The combination of two very different dance styles, ballet and tap dancing, was perfected by Twyla Tharp, the choreographer for “White Nights.”
“White Nights” was shown at 7 p.m. Aug. 23 at IU Cinema for the “Twyla Tharp Dance and Film Collaborations.” The movie was shown on the original 35mm film strip that was brought by the IU Library Archives.
The film was old, and the audience was told that the strip could very well break in the middle of the movie. As a backup, the DVD version of the film was on standby and could replace the film in the matter of a couple minutes. However, the 35mm film performed perfectly.
“White Nights” is centered around a famous Russian ballet dancer named Nikolai Rodchenko, played by Mikhail Baryshnikov, and an American-born tap dancer named Raymond Greenwood, played by Gregory Hines.
In the film, Rodchenko abandons his home country of Russia, but is sent back against his will because of an emergency plane landing. Meanwhile, Greenwood escapes from the U.S. Army while fighting the Vietnam War and moves to Russia.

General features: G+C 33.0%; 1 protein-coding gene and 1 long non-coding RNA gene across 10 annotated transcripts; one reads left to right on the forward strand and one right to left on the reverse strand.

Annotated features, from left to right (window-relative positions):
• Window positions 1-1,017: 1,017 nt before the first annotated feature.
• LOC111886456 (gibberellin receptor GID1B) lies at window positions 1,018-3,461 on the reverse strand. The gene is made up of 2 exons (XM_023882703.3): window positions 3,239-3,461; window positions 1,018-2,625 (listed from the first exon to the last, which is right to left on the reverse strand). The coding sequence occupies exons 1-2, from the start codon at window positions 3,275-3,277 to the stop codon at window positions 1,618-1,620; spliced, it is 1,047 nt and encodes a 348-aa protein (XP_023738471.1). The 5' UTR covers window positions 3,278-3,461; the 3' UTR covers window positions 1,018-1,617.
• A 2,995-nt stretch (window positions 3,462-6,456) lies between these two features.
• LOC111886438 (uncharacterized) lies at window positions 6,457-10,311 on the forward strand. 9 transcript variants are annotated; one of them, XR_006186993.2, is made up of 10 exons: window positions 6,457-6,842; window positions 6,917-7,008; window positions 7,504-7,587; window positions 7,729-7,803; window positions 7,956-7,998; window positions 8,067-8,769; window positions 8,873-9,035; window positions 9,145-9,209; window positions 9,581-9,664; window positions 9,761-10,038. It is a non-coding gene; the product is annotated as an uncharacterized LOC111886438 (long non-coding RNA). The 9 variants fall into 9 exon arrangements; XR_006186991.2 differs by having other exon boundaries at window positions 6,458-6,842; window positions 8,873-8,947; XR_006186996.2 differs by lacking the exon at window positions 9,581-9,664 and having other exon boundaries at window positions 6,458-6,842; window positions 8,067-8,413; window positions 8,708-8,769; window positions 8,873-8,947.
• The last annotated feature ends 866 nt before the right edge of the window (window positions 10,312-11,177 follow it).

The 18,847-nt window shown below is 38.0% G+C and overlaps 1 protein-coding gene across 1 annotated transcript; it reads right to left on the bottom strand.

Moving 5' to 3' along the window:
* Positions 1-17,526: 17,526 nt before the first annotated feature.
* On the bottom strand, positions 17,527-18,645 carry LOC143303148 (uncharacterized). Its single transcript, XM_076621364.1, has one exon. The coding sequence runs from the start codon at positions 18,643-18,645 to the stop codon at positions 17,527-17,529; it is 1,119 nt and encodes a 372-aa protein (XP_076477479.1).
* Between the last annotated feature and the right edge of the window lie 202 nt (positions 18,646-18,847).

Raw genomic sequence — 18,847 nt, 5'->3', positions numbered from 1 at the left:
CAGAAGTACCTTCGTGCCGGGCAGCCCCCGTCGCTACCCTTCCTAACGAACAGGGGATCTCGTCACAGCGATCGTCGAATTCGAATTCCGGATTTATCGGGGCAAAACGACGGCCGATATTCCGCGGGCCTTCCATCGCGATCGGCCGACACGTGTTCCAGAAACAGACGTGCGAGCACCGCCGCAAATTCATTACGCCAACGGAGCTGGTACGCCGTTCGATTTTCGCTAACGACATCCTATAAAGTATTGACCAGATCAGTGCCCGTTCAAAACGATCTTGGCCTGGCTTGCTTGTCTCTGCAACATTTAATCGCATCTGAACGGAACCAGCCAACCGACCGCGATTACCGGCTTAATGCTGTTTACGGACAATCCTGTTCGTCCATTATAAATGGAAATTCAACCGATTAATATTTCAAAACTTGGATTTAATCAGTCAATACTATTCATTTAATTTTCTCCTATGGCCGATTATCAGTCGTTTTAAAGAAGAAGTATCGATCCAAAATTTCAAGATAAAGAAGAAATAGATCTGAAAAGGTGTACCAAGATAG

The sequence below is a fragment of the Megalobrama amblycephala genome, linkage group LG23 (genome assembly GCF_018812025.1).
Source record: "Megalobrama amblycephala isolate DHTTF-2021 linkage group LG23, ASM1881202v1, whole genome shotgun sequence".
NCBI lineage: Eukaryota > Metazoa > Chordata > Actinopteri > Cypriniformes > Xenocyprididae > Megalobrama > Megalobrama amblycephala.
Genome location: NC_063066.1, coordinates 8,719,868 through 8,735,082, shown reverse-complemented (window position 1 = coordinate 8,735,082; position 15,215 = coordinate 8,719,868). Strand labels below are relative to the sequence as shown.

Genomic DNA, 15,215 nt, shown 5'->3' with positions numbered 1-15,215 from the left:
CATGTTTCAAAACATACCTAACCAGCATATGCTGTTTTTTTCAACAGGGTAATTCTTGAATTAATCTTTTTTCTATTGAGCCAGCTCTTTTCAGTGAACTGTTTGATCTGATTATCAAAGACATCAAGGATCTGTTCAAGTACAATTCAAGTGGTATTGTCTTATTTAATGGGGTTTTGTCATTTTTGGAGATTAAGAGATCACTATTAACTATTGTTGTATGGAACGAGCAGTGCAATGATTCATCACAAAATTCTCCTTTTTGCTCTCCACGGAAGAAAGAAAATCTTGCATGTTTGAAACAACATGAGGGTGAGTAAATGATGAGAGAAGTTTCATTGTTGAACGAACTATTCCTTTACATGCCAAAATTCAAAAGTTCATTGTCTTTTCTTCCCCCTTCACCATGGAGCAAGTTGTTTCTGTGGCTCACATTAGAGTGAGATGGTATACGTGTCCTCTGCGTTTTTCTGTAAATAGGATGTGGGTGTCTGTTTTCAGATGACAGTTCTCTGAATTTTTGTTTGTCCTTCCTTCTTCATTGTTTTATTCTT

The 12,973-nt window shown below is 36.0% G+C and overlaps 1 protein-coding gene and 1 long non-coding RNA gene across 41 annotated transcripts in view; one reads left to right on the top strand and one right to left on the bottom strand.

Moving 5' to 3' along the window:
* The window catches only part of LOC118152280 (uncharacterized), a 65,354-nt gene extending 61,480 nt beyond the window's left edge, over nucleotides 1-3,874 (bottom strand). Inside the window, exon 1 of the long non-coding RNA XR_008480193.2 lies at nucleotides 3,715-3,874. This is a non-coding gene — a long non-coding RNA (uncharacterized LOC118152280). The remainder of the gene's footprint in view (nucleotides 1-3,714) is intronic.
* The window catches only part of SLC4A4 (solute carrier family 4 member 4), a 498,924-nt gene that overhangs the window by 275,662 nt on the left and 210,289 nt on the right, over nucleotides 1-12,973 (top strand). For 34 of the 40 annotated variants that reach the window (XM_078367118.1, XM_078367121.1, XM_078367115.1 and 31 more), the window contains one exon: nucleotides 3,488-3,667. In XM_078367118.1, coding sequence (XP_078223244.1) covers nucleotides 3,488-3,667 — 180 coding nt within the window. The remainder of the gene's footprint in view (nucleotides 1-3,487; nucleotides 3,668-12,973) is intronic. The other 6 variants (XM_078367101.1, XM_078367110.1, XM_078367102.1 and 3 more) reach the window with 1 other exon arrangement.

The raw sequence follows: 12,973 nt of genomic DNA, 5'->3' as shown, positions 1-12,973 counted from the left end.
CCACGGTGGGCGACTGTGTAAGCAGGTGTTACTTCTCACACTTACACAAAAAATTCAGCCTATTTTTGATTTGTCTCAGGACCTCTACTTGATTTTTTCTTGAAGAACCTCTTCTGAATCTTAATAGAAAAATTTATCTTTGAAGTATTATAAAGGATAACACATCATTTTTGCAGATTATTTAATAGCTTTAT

Raymond is Rodchenko’s guard throughout the film, and he’s trying to convince Rodchenko to stay in Soviet Russia to perform. In contrast, Rodchenko likes the freedom of being able to travel the world to perform, so he tries to escape from Raymond multiple times throughout the film to get to the American Embassy.
There are many dance scenes in the film choreographed by Twyla Tharp. Tharp wanted to bend the rules of traditional dance and create a new blend of different styles of dance, in this case tap dance and ballet.
“It’s middle ground between tap and ballet," Tharp said of the choreography in the film. "It’s neither."
“I thought the movie was interesting," Madison Mora, freshman, said. "I liked all of the dancing parts because they were different than what I’ve seen before.”
Dance played a key role in the relationship between the two main characters. However, the movie is not all dance.
“I wasn’t expecting an action escape scene,” Cameron Barnett, senior, said.
“White Nights” is part of a series at the IU Cinema promoting a new course through the Department of Theatre, Drama and Contemporary Dance. “Fundamentals of Movement and Creativity: Twyla Tharp” is offered in both the spring and fall and satisfies IU GenED A&H credit. It's open to all majors.
“We shouldn’t divide our areas here at IU,” Shawn Stevens, the professor of the Tharp course, said during a panel after the film.
According to Stevens, this course would be helpful to any major and anyone interested should look into it.
“You have kinesthetics, you have body awareness even when you’re not a dancer,” said junior Maddy McCarthy, past student of the Tharp class.
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